If you have pulled an all nighter, it will likely smack your T down, but as evidenced, a good night of recovery sleep should fix this.
So, whilst the occasional awake binge won’t hurt you too much, consistently missing out on good sleep will lower your T, as well as have sinister consequences for your overall health.
Since it has been shown that fragmented sleep also reduces T, prioritising good sleep makes sense for anyone who wants to optimise their Testosterone.
Strategies for quality T boosting sleep
- Avoid Caffeine in the afternoon and evening.
Caffeine has a half life of around six hours, so you want your caffeine levels low when you are looking to sleep.
- Back load your carbs around the last meal of the day.
You know that sleepy feeling after a big meal? Some of that feeling is because the carbohydrates you’ve eaten cause a serotonin dump. Serotonin is the neurotransmitter that gives you feelings of relaxation and contentedness. By saving a decent portion of your carbs until the last meal of the day, you can benefit from this phenomenon.
- Magnesium supplementation
Magnesium helps to calm down the nervous system, and several studies show it aids in treating insomnia and improves sleep quality. (Abbasi 2012, Held 2002). Add this to the fact that a large proportion of the population are Magnesium deficient and it makes sense to supplement.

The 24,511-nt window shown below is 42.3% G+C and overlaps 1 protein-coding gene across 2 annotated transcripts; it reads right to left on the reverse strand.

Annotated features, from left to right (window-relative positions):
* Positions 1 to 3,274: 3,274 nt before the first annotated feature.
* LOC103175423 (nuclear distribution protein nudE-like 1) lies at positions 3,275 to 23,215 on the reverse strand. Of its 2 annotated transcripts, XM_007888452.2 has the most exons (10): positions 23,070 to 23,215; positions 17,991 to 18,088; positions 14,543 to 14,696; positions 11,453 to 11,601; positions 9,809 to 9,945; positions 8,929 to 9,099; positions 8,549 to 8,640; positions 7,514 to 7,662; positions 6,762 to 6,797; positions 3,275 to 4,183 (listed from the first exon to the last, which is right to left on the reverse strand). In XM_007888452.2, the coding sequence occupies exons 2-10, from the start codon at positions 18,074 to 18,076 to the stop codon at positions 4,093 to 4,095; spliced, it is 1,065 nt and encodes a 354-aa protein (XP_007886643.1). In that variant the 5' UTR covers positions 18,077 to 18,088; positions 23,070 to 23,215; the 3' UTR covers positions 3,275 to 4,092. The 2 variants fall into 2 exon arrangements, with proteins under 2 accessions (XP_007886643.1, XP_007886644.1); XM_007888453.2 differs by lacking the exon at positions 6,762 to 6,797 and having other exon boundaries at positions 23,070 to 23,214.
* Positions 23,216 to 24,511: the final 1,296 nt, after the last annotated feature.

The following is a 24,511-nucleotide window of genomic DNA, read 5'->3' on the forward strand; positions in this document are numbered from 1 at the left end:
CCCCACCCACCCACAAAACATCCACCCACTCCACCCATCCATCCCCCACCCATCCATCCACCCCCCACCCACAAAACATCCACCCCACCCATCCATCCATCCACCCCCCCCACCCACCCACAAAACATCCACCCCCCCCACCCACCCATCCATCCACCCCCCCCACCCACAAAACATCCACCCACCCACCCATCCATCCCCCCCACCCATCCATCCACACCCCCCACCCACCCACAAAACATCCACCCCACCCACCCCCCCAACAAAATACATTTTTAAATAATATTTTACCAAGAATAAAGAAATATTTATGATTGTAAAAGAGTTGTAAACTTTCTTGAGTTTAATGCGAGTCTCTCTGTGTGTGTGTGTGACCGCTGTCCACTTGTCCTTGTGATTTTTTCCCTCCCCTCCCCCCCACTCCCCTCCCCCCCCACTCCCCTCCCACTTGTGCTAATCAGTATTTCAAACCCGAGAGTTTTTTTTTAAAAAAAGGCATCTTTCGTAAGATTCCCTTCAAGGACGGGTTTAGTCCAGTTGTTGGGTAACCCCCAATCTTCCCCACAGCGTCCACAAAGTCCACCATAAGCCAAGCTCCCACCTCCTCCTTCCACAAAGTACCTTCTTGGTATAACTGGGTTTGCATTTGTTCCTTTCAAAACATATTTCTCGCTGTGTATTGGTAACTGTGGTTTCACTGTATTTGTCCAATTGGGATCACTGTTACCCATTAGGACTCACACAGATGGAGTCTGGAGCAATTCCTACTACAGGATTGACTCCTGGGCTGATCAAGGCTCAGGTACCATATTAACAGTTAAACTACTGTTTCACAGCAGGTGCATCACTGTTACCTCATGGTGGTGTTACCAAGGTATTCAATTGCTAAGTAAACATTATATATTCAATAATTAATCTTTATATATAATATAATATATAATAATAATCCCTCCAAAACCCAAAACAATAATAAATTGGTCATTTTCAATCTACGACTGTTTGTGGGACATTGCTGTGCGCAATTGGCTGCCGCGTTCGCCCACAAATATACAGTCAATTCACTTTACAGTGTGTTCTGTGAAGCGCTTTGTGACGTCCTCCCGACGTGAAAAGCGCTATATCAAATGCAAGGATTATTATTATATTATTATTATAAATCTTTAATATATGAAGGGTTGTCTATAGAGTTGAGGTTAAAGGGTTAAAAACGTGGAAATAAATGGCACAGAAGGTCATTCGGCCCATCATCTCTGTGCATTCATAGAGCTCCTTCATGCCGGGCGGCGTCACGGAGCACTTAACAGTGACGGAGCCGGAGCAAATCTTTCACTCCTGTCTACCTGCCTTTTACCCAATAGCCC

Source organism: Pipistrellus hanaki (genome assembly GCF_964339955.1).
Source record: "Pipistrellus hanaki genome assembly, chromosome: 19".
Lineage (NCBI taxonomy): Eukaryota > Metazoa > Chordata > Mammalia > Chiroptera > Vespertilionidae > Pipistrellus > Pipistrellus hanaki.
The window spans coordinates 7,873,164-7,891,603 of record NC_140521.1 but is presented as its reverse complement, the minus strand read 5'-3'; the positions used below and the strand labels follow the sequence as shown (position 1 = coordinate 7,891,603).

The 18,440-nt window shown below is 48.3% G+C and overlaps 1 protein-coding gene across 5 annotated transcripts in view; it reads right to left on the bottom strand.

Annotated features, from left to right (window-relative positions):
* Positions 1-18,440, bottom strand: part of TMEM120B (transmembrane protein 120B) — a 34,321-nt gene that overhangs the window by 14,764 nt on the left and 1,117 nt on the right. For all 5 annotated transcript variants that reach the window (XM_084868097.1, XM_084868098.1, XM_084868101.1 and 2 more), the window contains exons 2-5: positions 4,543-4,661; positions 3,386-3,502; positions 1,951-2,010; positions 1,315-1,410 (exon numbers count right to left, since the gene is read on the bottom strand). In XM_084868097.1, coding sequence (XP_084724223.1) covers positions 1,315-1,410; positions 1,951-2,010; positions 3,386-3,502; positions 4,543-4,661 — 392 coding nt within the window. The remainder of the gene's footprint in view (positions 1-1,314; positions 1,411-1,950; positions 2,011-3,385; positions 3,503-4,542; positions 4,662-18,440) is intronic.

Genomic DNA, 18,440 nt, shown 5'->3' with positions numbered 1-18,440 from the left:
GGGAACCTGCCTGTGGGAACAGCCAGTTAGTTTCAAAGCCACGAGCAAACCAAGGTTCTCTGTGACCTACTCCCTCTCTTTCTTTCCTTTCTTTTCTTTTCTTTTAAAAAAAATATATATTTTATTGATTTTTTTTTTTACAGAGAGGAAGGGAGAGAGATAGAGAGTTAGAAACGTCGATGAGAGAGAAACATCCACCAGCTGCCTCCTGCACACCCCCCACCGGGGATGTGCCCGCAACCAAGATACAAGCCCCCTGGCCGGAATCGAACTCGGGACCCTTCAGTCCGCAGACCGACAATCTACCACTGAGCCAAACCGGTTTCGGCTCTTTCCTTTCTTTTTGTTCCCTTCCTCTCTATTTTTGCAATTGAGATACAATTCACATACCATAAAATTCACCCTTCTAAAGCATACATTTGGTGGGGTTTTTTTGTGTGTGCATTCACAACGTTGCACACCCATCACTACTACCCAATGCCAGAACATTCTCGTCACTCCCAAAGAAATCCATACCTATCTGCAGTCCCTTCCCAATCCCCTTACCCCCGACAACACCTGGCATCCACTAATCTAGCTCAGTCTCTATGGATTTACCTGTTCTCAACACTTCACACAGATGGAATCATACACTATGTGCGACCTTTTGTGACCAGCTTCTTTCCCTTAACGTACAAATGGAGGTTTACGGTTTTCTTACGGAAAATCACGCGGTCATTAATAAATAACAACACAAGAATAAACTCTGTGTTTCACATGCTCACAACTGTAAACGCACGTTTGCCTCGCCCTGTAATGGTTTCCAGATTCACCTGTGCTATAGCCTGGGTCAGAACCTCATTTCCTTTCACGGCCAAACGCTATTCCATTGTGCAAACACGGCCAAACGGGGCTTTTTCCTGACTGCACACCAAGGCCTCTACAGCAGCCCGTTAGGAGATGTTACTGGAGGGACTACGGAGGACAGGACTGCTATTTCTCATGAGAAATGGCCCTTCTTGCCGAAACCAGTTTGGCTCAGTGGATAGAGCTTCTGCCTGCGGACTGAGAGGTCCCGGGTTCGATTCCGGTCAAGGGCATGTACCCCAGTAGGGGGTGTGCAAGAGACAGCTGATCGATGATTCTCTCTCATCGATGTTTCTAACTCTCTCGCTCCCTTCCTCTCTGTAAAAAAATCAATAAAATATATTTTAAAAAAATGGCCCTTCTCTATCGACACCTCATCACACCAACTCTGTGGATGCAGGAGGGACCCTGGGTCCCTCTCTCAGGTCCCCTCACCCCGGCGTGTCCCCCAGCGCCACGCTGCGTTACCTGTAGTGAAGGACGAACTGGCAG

- Taurine Supplementation
Taurine works by stimulating GABA release. GABA is an inhibitory neurotransmitter, which means it also calming effect on the nervous system.
- Optimise your Vit D
Vitamin D is whole topic in itself. If you live above 33 degrees north latitude, you won’t make Vitamin D via sun exposure between November to March, even if you prance around naked outdoors at Midday (Nolick 2011 - my words, not his!).
Its link with sleep is increasingly being recognised and optimising your vitamin D levels if they are low will often restore quality sleep regardless of the sleep disorder. (Gominak 2012)
5-6000 IU is suggested as a safe and effective daily dose for most people (Nolick 2011). It is also essential for T production, which we will investigate in future articles.
- Avoid blue light before bed
Exposure to blue light before bed ruins your Melatonin production. Avoid technology screens or use a blue light limiting app prior to bed. Melatonin has a mild sedative effect, and is the hormone you naturally produce before onset of sleep.
- Melatonin supplementation
If you are really struggling, for example when suffering from jet lag, A dose of Melatonin an hour or so before bed may help. Be aware, using this too much may down regulate your natural production.
Prioritise Sleep, Optimise your T
As we have seen, poor quality sleep or a limited amount of sleep can hinder your Testosterone production. There are several strategies presented here aimed at reducing that impact if you cannot avoid restricting your sleep. However, a solid routine that prioritises sleep is going to ensure that your T levels are optimal.
Leave a comment and let us know your thoughts. As always Men, keep grinding!